Big Pine Paiute Tribe Pressures LADWP Into Fixing Broken Pipeline

Courtesy Big Pine Paiute Tribe A broken water pipeline has damaged the Big Pine Paiute Tribe economy. Los Angeles agreed to repair it after one commissioner was so moved she offered to pay for the repair herself.

City commissioner offered to pay for pipeline repair that cost tribe more than $1 million in lost water

LOS ANGELES—The Big Pine Paiute Tribe won an important battle last week in its five-year struggle with the Los Angeles Department of Water and Power (LADWP) to repair a broken pipeline that has cost the tribe half its irrigation water during a deep drought. Failure to repair the pipeline resulted in losses of more than $1.26 million in irrigation water in 2015 and 2016, according to data supplied by LADWP.

Tired of being ignored, last week Chairwoman Shannon Romero and a delegation of Paiute elders, youth and community members made a 500-mile round trip to Los Angeles to demand action during the March 21 meeting of the LA Department of Water and Power Commission.

“The Big Pine Paiute Tribe is being placed in a state of emergency,” Romero told the commissioners. “The lack of irrigation water since 2012 has put additional strain on the tribe’s aging infrastructure, and our citizens must now utilize domestic water to make up for the lack of irrigation water. The pipe is owned by LADWP, it’s on their land, and the language in the law is clear that it’s their responsibility to repair it. LADWP has stalled on repairs, and is now trying to manipulate the Tribe into unfair terms to diminish our water rights in order to receive repairs.”

With posters, a local drum group, and dozens of supporters gathered outside LADWP headquarters, nearly 40 Paiute citizens were among those testifying before the commission. Grandmothers, tribal officials and children told how they watched trees, shrubs, vegetable gardens, alfalfa fields, and traditional foods and medicines wither away while water gushed from the broken pipe.

“We are simply asking LADWP to fix the pipe on their land to deliver the tribe’s share of water per the 1939 Land Exchange Agreement,” said Romero. “The tribe has in good faith attempted to resolve this issue and has been met with red tape and negotiation tactics that threaten our rights. We are now taking a public stand because this treatment of our people can no longer be tolerated.”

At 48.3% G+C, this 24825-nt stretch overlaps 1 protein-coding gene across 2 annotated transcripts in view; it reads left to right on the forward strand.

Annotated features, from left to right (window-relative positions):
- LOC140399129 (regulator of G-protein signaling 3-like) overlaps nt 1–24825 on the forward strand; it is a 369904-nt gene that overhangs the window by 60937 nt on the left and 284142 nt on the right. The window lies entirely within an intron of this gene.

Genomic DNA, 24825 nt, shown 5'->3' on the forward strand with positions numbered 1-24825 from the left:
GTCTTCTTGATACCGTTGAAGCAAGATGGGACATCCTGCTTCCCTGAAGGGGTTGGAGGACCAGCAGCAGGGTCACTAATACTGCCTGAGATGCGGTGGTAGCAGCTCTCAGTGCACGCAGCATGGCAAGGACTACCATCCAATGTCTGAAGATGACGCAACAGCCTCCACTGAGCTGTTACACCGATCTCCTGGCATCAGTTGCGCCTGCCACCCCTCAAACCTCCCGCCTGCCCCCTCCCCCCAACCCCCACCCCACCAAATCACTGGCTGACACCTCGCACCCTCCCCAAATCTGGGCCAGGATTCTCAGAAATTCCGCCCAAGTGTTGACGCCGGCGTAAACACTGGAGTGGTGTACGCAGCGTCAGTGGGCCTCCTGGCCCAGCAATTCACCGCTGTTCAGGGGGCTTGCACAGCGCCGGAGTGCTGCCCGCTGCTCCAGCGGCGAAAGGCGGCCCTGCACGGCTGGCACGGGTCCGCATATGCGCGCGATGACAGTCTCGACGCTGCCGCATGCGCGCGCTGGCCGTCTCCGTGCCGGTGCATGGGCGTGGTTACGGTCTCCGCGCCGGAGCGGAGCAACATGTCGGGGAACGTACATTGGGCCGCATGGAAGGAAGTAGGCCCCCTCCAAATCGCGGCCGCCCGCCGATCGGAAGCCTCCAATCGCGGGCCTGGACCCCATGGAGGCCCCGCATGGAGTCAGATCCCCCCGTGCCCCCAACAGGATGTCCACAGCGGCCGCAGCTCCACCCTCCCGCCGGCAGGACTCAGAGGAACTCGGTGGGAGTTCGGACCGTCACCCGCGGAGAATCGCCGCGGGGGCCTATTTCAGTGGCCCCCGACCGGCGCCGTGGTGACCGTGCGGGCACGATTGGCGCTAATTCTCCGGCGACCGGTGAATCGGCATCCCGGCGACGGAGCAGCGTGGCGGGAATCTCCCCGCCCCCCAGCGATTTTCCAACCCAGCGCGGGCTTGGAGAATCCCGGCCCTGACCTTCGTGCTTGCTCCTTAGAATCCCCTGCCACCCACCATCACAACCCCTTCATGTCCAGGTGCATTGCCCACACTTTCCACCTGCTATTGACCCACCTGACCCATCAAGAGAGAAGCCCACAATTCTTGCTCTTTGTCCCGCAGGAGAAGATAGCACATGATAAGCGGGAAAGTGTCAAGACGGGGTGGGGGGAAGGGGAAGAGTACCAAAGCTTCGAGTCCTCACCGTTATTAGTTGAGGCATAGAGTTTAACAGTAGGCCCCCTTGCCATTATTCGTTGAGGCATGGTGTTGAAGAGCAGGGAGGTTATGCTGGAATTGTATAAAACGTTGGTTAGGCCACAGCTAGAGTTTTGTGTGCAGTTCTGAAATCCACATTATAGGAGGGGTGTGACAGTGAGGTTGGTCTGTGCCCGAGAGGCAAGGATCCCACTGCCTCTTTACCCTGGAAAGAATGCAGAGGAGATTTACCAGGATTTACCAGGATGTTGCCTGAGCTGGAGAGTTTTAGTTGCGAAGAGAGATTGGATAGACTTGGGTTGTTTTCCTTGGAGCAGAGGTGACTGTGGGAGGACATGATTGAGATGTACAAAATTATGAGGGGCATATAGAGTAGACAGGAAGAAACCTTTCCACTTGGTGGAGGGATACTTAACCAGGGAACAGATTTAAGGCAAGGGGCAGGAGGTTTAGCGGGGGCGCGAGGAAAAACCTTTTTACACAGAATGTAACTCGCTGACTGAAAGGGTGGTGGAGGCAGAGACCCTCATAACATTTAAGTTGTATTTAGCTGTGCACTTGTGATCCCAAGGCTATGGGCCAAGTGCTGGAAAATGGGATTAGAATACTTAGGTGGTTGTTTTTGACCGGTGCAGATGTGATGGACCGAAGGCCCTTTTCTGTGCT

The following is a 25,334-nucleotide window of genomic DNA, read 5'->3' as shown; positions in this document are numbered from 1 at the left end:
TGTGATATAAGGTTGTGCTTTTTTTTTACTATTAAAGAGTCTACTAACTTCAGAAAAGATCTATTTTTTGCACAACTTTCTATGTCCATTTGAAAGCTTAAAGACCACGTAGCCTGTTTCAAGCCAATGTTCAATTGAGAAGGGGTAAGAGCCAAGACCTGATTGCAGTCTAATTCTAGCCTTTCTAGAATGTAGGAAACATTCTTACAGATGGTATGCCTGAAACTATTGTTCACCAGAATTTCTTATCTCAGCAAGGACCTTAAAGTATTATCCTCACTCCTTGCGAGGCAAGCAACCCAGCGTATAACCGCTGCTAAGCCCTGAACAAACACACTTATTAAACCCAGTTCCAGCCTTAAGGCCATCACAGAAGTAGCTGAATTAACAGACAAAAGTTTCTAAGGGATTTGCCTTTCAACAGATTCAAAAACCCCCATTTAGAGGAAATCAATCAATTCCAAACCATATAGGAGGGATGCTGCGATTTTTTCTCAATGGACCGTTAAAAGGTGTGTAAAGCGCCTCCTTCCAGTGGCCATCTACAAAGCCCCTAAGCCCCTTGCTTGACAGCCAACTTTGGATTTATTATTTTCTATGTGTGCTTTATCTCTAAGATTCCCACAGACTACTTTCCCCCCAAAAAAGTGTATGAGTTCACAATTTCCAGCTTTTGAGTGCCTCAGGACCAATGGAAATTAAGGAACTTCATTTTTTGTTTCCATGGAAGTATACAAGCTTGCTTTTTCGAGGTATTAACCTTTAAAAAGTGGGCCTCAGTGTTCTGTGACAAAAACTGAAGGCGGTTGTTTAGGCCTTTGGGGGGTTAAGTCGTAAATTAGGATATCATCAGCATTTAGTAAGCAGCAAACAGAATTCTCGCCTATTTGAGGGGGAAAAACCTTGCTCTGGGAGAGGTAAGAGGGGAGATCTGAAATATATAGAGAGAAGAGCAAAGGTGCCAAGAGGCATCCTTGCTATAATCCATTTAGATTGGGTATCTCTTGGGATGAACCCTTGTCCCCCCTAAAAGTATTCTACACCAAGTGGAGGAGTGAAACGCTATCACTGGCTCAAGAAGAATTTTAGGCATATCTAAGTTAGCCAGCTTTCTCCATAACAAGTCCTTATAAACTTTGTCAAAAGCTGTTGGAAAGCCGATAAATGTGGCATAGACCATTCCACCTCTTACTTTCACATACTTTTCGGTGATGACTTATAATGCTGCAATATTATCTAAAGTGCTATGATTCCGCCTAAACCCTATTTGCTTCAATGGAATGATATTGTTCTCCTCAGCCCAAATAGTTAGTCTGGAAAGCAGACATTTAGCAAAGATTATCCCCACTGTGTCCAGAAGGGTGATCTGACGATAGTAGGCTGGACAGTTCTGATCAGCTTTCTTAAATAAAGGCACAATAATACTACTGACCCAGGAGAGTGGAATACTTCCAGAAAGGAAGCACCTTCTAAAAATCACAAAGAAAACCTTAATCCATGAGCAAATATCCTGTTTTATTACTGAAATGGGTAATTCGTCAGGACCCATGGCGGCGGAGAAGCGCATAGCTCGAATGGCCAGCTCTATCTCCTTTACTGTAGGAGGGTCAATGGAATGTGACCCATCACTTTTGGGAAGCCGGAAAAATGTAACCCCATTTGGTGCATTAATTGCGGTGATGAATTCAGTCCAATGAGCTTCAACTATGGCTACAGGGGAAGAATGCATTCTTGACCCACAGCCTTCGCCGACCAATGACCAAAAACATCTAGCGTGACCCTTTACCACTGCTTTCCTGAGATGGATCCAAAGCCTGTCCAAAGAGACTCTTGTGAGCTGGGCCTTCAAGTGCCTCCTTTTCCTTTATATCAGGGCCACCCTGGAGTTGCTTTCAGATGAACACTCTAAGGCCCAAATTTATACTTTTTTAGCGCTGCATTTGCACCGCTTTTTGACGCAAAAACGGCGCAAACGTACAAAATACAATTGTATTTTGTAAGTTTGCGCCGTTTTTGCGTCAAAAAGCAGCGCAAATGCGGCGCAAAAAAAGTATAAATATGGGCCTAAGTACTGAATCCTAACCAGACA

Romero said the elders, youth and families on the Big Pine reservation are continuing cultural traditions of gardening, harvesting and preparing foods that promote healthier lifestyles in order to reduce diabetes and other diseases. For Paiute people, Paya (water) is life, and tribal citizens are questioning why their water is being withheld and given to others.

Courtesy Big Pine Paiute Tribe Big Pine Paiute member Margaret Romero points to dying vegetation.

“These are the traditional homelands of our Paiute people in the Sierra Nevada,” she said. “For countless generations, we have farmed and cultivated this valley through the use of irrigation water. In fact, it was our Paiute people who created the first irrigation system in the valley to feed our people, crops and livestock. This agreement was put in place to protect the sovereignty of our people and our resources. We are being deprived of our water rights and are being held hostage until we agree to LADWP’s terms to fix a broken pipeline on their land.”

Jesse Archer, director of the Big Pine Paiute Economic Development Corporation, said the loss in water undermines the tribe’s efforts toward self-sufficiency.

“LADWP’s refusal to fulfill their legal obligations would essentially halt any economic development projects we currently have, including a travel plaza and food sovereignty and agriculture projects, because it all depends on the delivery of our water,” Archer said. ”This is an outright attack on our ability to exercise our economic sovereignty.”

Commissioner Writes a Check

Jesse Archer LADWP Commissioner Christina Noonan/ was so moved by the Big Pine Paiute’s water plight that she offered to pay for the pipeline repair out of her own pocket.